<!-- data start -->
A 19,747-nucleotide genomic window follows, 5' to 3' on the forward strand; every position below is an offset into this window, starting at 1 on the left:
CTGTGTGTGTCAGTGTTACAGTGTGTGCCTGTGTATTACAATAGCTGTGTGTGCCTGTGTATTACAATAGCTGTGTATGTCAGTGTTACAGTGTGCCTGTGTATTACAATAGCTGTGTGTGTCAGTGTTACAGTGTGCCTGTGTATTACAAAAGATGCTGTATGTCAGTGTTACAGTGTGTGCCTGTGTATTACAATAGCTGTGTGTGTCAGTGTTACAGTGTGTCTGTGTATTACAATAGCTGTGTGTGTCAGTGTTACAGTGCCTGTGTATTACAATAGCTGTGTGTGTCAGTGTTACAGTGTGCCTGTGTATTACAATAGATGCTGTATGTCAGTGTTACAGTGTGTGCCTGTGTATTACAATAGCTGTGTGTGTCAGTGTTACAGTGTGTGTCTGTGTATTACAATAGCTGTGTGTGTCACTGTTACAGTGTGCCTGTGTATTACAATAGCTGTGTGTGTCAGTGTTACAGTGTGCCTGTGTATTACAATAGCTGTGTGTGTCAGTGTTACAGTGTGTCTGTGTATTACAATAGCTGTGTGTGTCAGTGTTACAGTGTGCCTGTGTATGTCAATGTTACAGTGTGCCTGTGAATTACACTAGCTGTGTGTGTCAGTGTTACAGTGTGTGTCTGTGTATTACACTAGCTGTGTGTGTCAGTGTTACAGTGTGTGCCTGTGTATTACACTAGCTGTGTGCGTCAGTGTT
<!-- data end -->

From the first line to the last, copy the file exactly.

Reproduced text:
A 19,747-nucleotide genomic window follows, 5' to 3' on the forward strand; every position below is an offset into this window, starting at 1 on the left:
CTGTGTGTGTCAGTGTTACAGTGTGTGCCTGTGTATTACAATAGCTGTGTGTGCCTGTGTATTACAATAGCTGTGTATGTCAGTGTTACAGTGTGCCTGTGTATTACAATAGCTGTGTGTGTCAGTGTTACAGTGTGCCTGTGTATTACAAAAGATGCTGTATGTCAGTGTTACAGTGTGTGCCTGTGTATTACAATAGCTGTGTGTGTCAGTGTTACAGTGTGTCTGTGTATTACAATAGCTGTGTGTGTCAGTGTTACAGTGCCTGTGTATTACAATAGCTGTGTGTGTCAGTGTTACAGTGTGCCTGTGTATTACAATAGATGCTGTATGTCAGTGTTACAGTGTGTGCCTGTGTATTACAATAGCTGTGTGTGTCAGTGTTACAGTGTGTGTCTGTGTATTACAATAGCTGTGTGTGTCACTGTTACAGTGTGCCTGTGTATTACAATAGCTGTGTGTGTCAGTGTTACAGTGTGCCTGTGTATTACAATAGCTGTGTGTGTCAGTGTTACAGTGTGTCTGTGTATTACAATAGCTGTGTGTGTCAGTGTTACAGTGTGCCTGTGTATGTCAATGTTACAGTGTGCCTGTGAATTACACTAGCTGTGTGTGTCAGTGTTACAGTGTGTGTCTGTGTATTACACTAGCTGTGTGTGTCAGTGTTACAGTGTGTGCCTGTGTATTACACTAGCTGTGTGCGTCAGTGTT